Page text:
Ephiphany Sunday January 7, 2024
536, WS 718 v.1-2, 718 v.4-5, 99
Hymns from The Lutheran Hymnal (1941) (TLH) unless otherwise noted
WS - Hymns from the Worship Supplement 2000
Prayer of the Day: O God, by the leading of a star You made known Your only-begotten Son to the Gentiles. Lead us, who know You by faith, to enjoy in heaven the fullness of Your divine presence; through the same Jesus Christ, our Lord, who lives and reigns with You and the Holy Spirit, one God, now and forever. Amen.
“May the God of all grace, who called us to His eternal glory by Christ Jesus, after you have suffered a while, perfect, establish, strengthen, and settle you. To Him be the glory and the dominion forever and ever. Amen.” 1 Peter 5:10-11
Dear Fellow-Inheritors of the Lord’s goodness:
There are many rather strange and delicate tensions in the life of every Christian—opposing forces or extremes between which the child of God must navigate. There is the struggle between communicating necessary and helpful information, on the one hand, and gossip on the other. There is the struggle between sharing good news about yourself and bragging; between charity and enabling sinful laziness; between mission work and sheep stealing, confidence and arrogance, rest and slothfulness. In all these areas (and countless others) we struggle for consistent balance.
This morning we must navigate yet another: the tension that will forever exist between Godly humility and an honest acceptance of the fact that our Creator God knows us by name and loves us. The Bible, of course, teaches both truths. It teaches both the need for humility and the privileged status that is the possession of every single child of God. This is the part of what our text describes as “the mystery” that we will examine this morning. The key, of course, is always to acknowledge that everything that we have is only what we have received— which is itself a most humbling exercise. All glory, here and elsewhere, belongs always and only to our God. If we can keep this one fact in the forefront, we will not only better understand that great mystery mentioned in our text for this morning, but it will also become for us all the more spectacular and precious.
The text that will form the basis of our study this morning is found in Paul’s Letter to the Ephesians, the Third Chapter:
I, Paul, a prisoner for Christ Jesus on behalf of you Gentiles—assuming that you have heard of the stewardship of God’s grace that was given to me for you, how the mystery was made known to me by revelation, as I have written briefly. When you read this, you can perceive my insight into the mystery of Christ, which was not made known to the sons of men in other generations as it has now been revealed to his holy apostles and prophets by the Spirit. This mystery is that the Gentiles are fellow heirs, members of the same body, and partakers of the promise in Christ Jesus through the gospel.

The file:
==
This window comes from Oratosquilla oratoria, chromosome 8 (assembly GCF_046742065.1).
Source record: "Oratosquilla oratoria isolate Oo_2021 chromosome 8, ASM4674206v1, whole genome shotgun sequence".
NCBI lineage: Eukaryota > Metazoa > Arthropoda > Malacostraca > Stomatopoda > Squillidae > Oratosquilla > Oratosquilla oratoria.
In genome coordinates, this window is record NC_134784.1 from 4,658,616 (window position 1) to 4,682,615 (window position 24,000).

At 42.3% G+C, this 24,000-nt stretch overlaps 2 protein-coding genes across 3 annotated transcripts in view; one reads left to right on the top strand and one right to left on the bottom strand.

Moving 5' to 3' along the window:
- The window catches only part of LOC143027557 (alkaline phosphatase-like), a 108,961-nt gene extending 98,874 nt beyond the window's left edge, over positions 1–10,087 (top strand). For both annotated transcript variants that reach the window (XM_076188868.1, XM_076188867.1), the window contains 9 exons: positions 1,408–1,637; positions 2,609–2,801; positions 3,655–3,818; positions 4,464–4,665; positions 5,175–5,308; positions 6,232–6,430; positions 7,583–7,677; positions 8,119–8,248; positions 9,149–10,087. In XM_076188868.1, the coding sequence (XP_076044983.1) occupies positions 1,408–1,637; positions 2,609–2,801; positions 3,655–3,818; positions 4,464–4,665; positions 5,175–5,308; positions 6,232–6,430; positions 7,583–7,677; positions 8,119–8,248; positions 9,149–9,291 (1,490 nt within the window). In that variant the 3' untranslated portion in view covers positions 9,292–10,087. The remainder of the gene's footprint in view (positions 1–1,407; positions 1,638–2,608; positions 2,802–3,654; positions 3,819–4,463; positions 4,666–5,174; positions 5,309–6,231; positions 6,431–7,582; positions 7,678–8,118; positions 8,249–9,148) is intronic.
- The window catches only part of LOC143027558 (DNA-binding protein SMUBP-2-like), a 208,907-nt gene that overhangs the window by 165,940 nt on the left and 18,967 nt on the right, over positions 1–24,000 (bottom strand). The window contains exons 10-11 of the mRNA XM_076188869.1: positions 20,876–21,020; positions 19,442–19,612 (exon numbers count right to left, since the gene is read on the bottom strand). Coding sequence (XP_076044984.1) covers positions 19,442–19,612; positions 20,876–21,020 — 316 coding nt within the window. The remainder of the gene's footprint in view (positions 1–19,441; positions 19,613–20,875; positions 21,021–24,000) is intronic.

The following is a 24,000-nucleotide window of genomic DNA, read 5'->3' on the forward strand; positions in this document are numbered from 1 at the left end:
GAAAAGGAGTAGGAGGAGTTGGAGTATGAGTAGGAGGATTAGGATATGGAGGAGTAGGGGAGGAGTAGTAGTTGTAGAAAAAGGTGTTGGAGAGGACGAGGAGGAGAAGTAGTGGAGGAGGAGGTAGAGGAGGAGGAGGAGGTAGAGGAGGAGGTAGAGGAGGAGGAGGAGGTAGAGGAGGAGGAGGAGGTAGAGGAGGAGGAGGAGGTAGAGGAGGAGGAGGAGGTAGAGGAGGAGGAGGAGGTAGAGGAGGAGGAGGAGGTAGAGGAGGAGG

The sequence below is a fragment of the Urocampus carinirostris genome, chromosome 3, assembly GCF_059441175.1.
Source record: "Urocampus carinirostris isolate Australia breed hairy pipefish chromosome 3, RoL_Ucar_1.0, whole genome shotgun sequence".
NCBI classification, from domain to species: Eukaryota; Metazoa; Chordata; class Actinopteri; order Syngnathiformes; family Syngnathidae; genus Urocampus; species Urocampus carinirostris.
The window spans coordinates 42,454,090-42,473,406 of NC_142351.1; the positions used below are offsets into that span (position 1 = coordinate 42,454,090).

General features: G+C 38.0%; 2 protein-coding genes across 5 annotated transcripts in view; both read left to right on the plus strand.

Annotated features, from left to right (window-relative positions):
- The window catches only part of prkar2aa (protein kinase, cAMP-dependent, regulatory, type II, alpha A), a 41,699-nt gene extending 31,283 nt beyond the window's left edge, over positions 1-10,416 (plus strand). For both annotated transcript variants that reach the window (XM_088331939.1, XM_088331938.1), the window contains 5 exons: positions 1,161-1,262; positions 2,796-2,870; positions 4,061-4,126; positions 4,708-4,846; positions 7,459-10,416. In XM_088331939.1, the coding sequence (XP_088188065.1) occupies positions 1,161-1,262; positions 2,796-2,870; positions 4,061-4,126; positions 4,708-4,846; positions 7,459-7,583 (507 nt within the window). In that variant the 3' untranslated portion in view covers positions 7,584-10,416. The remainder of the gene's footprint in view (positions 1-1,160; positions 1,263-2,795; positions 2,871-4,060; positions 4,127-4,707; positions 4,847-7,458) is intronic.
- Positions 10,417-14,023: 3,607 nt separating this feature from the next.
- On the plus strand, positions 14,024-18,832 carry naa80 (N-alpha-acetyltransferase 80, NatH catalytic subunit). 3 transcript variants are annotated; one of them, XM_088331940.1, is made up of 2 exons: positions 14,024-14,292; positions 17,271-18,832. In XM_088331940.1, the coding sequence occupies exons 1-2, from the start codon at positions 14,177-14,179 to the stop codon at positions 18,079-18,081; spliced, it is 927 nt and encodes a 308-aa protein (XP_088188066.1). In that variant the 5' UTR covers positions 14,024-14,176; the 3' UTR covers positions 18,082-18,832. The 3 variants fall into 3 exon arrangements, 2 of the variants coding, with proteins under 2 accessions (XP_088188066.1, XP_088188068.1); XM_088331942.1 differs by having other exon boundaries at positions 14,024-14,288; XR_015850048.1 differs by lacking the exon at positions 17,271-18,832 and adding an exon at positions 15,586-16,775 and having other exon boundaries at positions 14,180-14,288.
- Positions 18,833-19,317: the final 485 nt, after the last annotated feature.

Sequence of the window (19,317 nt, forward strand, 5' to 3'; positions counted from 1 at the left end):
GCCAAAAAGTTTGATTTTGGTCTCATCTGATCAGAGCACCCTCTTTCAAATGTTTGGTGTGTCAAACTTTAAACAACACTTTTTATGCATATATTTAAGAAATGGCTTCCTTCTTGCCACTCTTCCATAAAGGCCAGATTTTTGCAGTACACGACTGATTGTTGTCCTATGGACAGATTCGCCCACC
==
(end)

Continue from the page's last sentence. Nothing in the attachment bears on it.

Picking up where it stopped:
Of this gospel I was made a minister according to the gift of God’s grace, which was given me by the working of his power. To me, though I am the very least of all the saints, this grace was given, to preach to the Gentiles the unsearchable riches of Christ, and to bring to light for everyone what is the plan of the mystery hidden for ages in God who created all things, so that through the church the manifold wisdom of God might now be made known to the rulers and authorities in the heavenly places. This was according to the eternal purpose that he has realized in Christ Jesus our Lord, in whom we have boldness and access with confidence through our faith in him. (ESV)
This is God’s Word. Ever aware that these are, in fact, inspired words and therefore true and applicable in every regard, so we begin this morning with this simple, powerful prayer: “Sanctify us by your truth, O Lord. Your word is truth.” Amen.
Who doesn’t love a good mystery? Whether it’s books, movies, or plays, mysteries are pretty much always a staple for writers and producers because there is always a huge market. It can be hard to find someone who doesn’t like the genre. Only that’s not exactly what we are talking about here. When you and I hear the word “mystery,” what usually comes to mind is an intriguing and unknown conundrum over which we puzzle and concerning which we seek an explanation. In other words, there is an obvious question or puzzle that we try to piece together with the information available.
That’s not the sort of mystery our text is talking about, for a couple of different reasons—chief of which was the fact that there was no real question that anyone was trying to figure out. Our idea of a mystery usually involves some sort of crime, together with the process of trying to figure out “who dunnit.” The word used in our text (translated there as “mystery”) actually refers more to a “revelation"—information that was hidden and then revealed. And here’s the troubling part: the specific information revealed in our text ought to thrill us, but probably doesn’t. The mystery is the fact that the Gentiles were/are included in God’s salvation plan.
One would think, since most in our circles are Gentiles (non-Jews), that this sort of news would both interest and excite us. Yet we tend to greet it with a sort of half-hearted, “Oh, that’s nice.” Why do you suppose that is? How could it be possible that we hear such great news about our eternal future with so little excitement or enthusiasm? Our reaction is dulled, in part, because that “mystery" was revealed long ago, and most of us have heard it from childhood. That news is, in fact, the heart of the event we celebrate this morning: the Epiphany. The word “epiphany” means “manifestation” or "appearance” and refers not only to the revelation of the Promised Messiah to the gentile Magi (described in our New Testament lesson this morning) but to all of creation. Epiphany is God’s clear message that all, Jew and Gentile alike, are loved by our God and included in his salvation plan.
But there’s a problem here that goes deeper than familiarity. The sad fact is it’s hard for us to get too excited about the reception of something we feel we are entitled to. Our American sense of entitlement bristles at the thought that we could ever be excluded from anything on the basis of our race or origin. “Of course the Savior came also for us!”
Only he really didn’t have to, did he? If our answer to that question is anything other than, “No, he certainly didn’t,” then we need to reexamine the undeserved aspect of God’s grace. The love that God showed to mankind collectively, and to each human being individually, is undeserved in every respect. To put it another way, God could have sent his Messiah to save only the Jewish race and we would have absolutely no grounds for complaint. He could have come only for women, only for men, only for children. All would have been “fair,” because none of it was deserved in the first place.